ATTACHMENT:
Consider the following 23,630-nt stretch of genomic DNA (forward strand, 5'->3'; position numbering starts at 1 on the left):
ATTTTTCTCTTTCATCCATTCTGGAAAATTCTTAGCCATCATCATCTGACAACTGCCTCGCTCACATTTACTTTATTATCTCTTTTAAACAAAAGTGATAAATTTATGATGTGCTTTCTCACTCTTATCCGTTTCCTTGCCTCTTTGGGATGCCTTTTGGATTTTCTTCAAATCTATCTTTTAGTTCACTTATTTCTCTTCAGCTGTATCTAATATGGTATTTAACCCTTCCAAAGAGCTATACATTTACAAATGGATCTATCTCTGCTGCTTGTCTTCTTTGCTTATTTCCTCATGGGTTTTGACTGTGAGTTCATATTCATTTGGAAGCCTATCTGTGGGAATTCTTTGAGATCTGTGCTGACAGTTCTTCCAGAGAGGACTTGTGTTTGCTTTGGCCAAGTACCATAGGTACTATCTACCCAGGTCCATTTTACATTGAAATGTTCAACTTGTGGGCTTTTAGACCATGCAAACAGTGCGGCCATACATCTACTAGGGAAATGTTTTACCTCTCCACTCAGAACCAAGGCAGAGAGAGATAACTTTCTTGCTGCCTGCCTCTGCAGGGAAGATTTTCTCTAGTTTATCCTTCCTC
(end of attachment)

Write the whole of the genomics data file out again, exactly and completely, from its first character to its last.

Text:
Consider the following 23,630-nt stretch of genomic DNA (forward strand, 5'->3'; position numbering starts at 1 on the left):
ATTTTTCTCTTTCATCCATTCTGGAAAATTCTTAGCCATCATCATCTGACAACTGCCTCGCTCACATTTACTTTATTATCTCTTTTAAACAAAAGTGATAAATTTATGATGTGCTTTCTCACTCTTATCCGTTTCCTTGCCTCTTTGGGATGCCTTTTGGATTTTCTTCAAATCTATCTTTTAGTTCACTTATTTCTCTTCAGCTGTATCTAATATGGTATTTAACCCTTCCAAAGAGCTATACATTTACAAATGGATCTATCTCTGCTGCTTGTCTTCTTTGCTTATTTCCTCATGGGTTTTGACTGTGAGTTCATATTCATTTGGAAGCCTATCTGTGGGAATTCTTTGAGATCTGTGCTGACAGTTCTTCCAGAGAGGACTTGTGTTTGCTTTGGCCAAGTACCATAGGTACTATCTACCCAGGTCCATTTTACATTGAAATGTTCAACTTGTGGGCTTTTAGACCATGCAAACAGTGCGGCCATACATCTACTAGGGAAATGTTTTACCTCTCCACTCAGAACCAAGGCAGAGAGAGATAACTTTCTTGCTGCCTGCCTCTGCAGGGAAGATTTTCTCTAGTTTATCCTTCCTC